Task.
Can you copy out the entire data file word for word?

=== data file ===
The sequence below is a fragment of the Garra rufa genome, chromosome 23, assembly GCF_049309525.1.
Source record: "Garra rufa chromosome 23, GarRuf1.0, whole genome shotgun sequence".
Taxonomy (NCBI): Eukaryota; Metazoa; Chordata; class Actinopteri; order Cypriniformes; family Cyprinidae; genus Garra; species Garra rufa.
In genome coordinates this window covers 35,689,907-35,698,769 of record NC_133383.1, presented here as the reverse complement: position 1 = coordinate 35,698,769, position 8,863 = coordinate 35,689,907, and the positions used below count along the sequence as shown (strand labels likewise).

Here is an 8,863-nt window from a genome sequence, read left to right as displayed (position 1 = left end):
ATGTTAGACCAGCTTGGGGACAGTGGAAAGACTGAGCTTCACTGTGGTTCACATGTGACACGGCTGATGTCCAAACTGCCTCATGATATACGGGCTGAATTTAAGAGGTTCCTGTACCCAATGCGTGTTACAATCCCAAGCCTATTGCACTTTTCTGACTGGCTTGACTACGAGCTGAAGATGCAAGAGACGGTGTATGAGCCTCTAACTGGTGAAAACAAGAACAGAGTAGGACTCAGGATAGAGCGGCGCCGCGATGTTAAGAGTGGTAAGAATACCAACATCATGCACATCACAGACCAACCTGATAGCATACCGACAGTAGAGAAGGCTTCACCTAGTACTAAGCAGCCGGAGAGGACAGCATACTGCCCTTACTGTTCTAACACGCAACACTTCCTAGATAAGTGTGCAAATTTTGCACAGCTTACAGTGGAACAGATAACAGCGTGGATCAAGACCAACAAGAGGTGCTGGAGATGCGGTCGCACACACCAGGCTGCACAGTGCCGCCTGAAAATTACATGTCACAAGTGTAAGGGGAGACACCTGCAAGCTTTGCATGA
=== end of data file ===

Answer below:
The sequence below is a fragment of the Garra rufa genome, chromosome 23, assembly GCF_049309525.1.
Source record: "Garra rufa chromosome 23, GarRuf1.0, whole genome shotgun sequence".
Taxonomy (NCBI): Eukaryota; Metazoa; Chordata; class Actinopteri; order Cypriniformes; family Cyprinidae; genus Garra; species Garra rufa.
In genome coordinates this window covers 35,689,907-35,698,769 of record NC_133383.1, presented here as the reverse complement: position 1 = coordinate 35,698,769, position 8,863 = coordinate 35,689,907, and the positions used below count along the sequence as shown (strand labels likewise).

Here is an 8,863-nt window from a genome sequence, read left to right as displayed (position 1 = left end):
ATGTTAGACCAGCTTGGGGACAGTGGAAAGACTGAGCTTCACTGTGGTTCACATGTGACACGGCTGATGTCCAAACTGCCTCATGATATACGGGCTGAATTTAAGAGGTTCCTGTACCCAATGCGTGTTACAATCCCAAGCCTATTGCACTTTTCTGACTGGCTTGACTACGAGCTGAAGATGCAAGAGACGGTGTATGAGCCTCTAACTGGTGAAAACAAGAACAGAGTAGGACTCAGGATAGAGCGGCGCCGCGATGTTAAGAGTGGTAAGAATACCAACATCATGCACATCACAGACCAACCTGATAGCATACCGACAGTAGAGAAGGCTTCACCTAGTACTAAGCAGCCGGAGAGGACAGCATACTGCCCTTACTGTTCTAACACGCAACACTTCCTAGATAAGTGTGCAAATTTTGCACAGCTTACAGTGGAACAGATAACAGCGTGGATCAAGACCAACAAGAGGTGCTGGAGATGCGGTCGCACACACCAGGCTGCACAGTGCCGCCTGAAAATTACATGTCACAAGTGTAAGGGGAGACACCTGCAAGCTTTGCATGA